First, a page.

By exploiting the ability of powerful, miniature, optical chips to shape and control laser light, the researchers developed a way to divide and recombine laser pulses so as to control the individual characteristics of the light pulses. They created and manipulated intense ultrashort pulse patterns, demonstrating diverse patterns of fs optical pulses. These pulses could be used to generate a broadband optical spectrum.

“We have taken advantage of the compactness, stability, and subnanometer resolution offered by integrated photonic structures to generate reconfigurable bunches of ultrashort optical pulses,” said Benjamin Wetzel, a principal investigator at the University of Sussex. “The exponential scaling of the parameter space obtained yields to over 1036 different configurations of achievable pulse patterns, more than the number of stars estimated in the universe.”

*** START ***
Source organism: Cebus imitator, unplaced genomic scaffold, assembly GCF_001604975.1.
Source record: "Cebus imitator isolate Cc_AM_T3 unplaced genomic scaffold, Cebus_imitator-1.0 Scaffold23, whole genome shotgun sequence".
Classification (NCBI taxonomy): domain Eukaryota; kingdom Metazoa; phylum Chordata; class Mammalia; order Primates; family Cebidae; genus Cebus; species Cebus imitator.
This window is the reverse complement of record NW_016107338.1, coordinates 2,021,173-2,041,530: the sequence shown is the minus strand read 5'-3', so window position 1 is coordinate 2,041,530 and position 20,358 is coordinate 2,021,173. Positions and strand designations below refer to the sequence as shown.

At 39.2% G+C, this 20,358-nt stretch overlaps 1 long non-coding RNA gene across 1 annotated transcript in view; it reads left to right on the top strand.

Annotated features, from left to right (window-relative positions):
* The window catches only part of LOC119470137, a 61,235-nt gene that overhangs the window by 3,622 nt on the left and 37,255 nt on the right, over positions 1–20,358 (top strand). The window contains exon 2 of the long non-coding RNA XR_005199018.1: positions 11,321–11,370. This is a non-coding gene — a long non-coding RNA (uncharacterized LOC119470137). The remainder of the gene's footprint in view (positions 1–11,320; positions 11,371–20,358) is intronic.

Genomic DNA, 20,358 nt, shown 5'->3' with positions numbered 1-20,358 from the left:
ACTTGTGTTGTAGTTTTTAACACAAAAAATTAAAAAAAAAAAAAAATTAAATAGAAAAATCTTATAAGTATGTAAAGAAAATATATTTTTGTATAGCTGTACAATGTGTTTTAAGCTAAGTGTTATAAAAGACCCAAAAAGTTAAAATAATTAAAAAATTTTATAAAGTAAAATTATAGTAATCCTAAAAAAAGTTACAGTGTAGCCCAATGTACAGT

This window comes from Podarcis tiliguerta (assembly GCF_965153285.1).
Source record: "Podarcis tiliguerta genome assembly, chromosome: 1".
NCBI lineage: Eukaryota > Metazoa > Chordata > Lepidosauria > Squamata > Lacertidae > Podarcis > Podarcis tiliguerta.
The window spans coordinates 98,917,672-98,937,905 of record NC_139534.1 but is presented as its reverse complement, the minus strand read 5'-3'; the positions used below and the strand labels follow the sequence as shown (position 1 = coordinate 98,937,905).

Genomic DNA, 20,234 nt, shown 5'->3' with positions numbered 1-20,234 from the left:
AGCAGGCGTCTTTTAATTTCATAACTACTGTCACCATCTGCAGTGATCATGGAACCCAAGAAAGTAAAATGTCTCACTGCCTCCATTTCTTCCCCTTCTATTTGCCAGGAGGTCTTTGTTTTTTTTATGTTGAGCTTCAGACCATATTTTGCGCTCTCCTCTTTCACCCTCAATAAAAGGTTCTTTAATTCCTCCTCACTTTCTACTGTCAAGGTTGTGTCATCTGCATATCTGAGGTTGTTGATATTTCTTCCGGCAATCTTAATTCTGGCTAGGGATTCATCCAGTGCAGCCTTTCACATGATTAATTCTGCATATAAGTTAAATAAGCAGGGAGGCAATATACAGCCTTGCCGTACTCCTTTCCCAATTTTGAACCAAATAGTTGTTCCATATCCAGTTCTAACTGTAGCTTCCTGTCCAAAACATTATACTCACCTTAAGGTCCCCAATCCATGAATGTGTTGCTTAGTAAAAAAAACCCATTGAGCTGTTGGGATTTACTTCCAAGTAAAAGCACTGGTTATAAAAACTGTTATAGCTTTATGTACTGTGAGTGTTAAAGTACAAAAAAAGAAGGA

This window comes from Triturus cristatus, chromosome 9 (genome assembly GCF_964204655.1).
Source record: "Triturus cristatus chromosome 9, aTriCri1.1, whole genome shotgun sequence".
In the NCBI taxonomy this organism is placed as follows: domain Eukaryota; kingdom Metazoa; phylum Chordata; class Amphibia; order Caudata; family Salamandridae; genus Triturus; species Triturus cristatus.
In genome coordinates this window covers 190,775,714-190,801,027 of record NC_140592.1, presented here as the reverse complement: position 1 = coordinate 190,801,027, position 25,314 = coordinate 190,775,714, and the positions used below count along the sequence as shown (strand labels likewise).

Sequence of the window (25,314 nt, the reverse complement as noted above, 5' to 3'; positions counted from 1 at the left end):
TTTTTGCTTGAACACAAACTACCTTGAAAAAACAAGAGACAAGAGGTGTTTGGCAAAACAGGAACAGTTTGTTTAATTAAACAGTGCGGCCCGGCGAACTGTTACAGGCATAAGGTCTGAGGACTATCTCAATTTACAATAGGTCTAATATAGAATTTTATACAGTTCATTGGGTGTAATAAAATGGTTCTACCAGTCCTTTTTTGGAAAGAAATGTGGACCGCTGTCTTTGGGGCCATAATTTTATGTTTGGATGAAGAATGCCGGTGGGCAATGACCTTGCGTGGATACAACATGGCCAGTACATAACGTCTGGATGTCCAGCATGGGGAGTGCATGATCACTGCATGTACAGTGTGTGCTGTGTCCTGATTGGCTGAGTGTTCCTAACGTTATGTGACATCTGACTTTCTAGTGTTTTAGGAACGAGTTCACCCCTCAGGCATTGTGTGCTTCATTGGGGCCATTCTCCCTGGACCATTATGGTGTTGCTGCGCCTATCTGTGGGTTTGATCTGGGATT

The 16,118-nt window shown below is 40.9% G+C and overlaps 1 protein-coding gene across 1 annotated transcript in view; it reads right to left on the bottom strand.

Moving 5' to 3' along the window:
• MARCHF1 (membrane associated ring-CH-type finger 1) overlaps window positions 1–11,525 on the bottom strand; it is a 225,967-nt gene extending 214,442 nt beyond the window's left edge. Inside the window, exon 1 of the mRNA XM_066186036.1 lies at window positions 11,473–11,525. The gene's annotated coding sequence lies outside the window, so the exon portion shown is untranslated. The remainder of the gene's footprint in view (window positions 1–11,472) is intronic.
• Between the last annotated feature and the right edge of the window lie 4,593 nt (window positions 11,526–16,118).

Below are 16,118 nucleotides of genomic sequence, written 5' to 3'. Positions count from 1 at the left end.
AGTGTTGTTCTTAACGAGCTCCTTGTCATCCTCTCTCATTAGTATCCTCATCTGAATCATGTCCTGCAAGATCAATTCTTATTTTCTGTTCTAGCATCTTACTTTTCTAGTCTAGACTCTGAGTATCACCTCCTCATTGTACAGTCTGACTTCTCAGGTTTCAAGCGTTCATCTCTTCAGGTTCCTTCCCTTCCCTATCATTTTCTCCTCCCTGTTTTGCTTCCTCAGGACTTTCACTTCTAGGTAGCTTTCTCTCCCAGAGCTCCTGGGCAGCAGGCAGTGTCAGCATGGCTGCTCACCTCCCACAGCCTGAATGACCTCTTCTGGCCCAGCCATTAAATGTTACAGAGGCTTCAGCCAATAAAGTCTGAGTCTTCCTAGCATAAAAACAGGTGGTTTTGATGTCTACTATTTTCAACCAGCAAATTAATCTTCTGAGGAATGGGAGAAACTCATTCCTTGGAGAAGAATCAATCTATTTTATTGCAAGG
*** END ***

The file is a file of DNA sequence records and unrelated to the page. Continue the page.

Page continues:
An ultrashort pulse is sent into an optical fiber and produces new frequency components via intense light-matter interactions. INRS and University of Sussex.

An ultrashort pulse is sent into an optical fiber and produces new frequency components via intense light-matter interactions. The progressive spectral broadening of the initial light pulse occurring during propagation ultimately leads to the formation of a so-called supercontinuum. In the example here, this corresponds to a “white light” source that, similar to a rainbow, is composed of all the colors seen in the visible region of the electromagnetic spectrum. Courtesy of Benjamin Wetzel.